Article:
In 2016, something remarkable happened. The New York City Subway experienced a slight decline in ridership. The nation’s busiest subway (by far) went from 1.762 billion rides in 2015 to 1.756 billion rides in 2016, about a .3 percent dip. The drop has the New York Times and Transit chairman Fernando Ferrer opining about the rise of car sharing services like UBER. Out of context, a slight decline of .03% shouldn’t be cause for concern, that’s about six million rides; one day’s worth of trips. With context, however, New York’s transit system is on the brink of either glory of disaster.

On one hand, the past few years have seen remarkable successes. Subway ridership is up about 10% since 2009, when the unemployment crisis caused a significant dip. Transit added the first significant system milage, with 4 brand new stations, for the first time since the Archer Avenue extension in 1988. Despite some early mishaps, the stations are gleaming and the new service has been a hit with riders. The Fulton Center finally opened. Subway stations also received WiFi and cell phone service at the end of 2016, and countdown clocks are finally scheduled to come to the B Division (lettered lines) by 2018.

On the flipside however, bus ridership has been declining for years. The aforementioned capital projects were completed years behind schedule and at the highest per-mile price tags the world has ever seen. Plans for much needed future extensions are still up in the air. Most importantly, however, is the fact that Subway service has seen a noticeable decline in reliability. Trains are slow, inconsistent and late. Stations are crowded and dirty. Weekend re-routings make life a game of roulette. The looming L train shutdown threatens to make all of this 3x worse in just two years.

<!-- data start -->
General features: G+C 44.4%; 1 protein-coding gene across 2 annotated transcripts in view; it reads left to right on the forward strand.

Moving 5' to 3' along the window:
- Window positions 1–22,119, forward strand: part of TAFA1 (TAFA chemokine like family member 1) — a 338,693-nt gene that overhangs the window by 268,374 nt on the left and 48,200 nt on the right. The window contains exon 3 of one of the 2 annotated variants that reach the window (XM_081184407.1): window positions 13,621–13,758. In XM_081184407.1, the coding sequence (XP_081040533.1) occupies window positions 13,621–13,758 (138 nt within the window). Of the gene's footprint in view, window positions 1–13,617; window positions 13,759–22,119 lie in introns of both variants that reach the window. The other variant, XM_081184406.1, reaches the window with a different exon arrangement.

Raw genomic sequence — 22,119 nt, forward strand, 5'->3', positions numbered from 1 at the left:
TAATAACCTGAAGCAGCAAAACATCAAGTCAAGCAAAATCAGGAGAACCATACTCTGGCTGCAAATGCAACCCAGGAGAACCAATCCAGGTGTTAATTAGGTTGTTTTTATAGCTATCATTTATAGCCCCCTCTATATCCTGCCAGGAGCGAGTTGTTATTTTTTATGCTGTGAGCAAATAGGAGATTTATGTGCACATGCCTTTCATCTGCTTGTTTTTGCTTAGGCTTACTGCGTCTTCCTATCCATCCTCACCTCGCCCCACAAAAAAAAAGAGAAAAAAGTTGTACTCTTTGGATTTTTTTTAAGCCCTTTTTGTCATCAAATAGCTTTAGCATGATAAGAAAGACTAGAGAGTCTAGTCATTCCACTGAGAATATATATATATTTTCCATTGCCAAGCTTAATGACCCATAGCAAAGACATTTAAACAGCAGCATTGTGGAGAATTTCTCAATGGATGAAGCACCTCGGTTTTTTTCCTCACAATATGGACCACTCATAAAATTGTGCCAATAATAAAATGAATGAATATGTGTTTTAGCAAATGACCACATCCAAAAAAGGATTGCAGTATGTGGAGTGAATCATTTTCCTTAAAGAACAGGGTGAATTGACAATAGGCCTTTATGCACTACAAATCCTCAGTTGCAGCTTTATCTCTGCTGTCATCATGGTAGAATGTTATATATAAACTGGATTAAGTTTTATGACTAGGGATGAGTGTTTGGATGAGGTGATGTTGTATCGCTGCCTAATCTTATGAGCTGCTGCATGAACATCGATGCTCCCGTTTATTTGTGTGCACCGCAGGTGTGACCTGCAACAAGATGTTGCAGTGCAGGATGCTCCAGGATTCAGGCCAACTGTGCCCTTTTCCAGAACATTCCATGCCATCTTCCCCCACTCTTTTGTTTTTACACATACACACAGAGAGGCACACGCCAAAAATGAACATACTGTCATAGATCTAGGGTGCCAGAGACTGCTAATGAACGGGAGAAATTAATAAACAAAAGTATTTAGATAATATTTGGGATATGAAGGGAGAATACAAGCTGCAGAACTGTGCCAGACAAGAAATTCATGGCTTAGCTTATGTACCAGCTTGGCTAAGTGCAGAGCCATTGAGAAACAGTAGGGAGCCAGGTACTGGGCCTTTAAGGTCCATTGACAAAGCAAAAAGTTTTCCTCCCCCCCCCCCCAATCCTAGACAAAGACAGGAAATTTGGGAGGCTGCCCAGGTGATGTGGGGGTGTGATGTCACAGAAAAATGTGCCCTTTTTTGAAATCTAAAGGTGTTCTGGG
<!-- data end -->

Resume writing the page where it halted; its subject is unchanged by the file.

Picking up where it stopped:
It’s true that some of the 6 million people may have switched to Uber, Lyft or other apps. It’s also true that these riders could have used bikes, bikeshare, their own cars or just walked. The point is that declining mass transit service quality is probably the most salient factor in people’s transportation choices. At its best, the Subway is quick, efficient and reliable. If it’s not, then people may find another way to travel.


  1. This was really interesting. I admit that when I can, I walk. Walking is faster than driving and cheaper than the subway. Plus although you mentioned great upgrades in certain parts of the system, the are isolated projects that gave increased value to a group of riders. Riders in the outer boroughs will never touch these improvements and thus see no added value even though the fare continues to go up.


    1. Thanks for the comment! I’m partial to walking and cycling myself, especially when it’s nice outside. Though I think that there needs to be movement on projects outside of Manhattan (the Utica Avenue Subway, Staten Island Light Rail and Triborough RX are great places to start) it’s a little unfair to say that riders in the outer boroughs will never touch these improvements. Consider: The new subway stop to Hudson Yards will eventually (once the development is complete) be one of the busiest in the system. Plenty of people from places outside of Manhattan are going to benefit from getting to their jobs with ease. The same is true for the Second Avenue Subway. I know college students and folks who work on the UES who live in Brooklyn that now can get to the UES without having to walk from the 6 train. The Second Avenue Subway saves them up to 10-15 minutes each way. Also, the entire city benefits from having a less crowded 4,5,6.


      1. Very true. I stand corrected. Still, what usually happens is improvements are concentrated in Manhattan, usually with the argument that they will touch more people, which is completely true in one sense. But in another sense the stark difference between the quality of stations between Manhattan and the other boroughs continues to increase. People may end their ride at great stations that make their lives easier but they begin in some pretty crappy stations. While it may not be cost effective to completely remodel each one, some basic small improvements would go a long way.


      2. Yes, I agree. There have been some big improvements at key outer borough hubs like Coney Island and Jay Street MetroTech but except along the J train (Chambers Street is the worst subway station int the city) many subway stations, especially in the Bronx, have been neglected. I’m going to put up a post about this at some point over the next few weeks, but the subways are basically New York’s busiest public common. All of us spend hours each week traveling through the subway and its stations. The new Second Avenue Stations and the Hudson Yards station should really be the standard.


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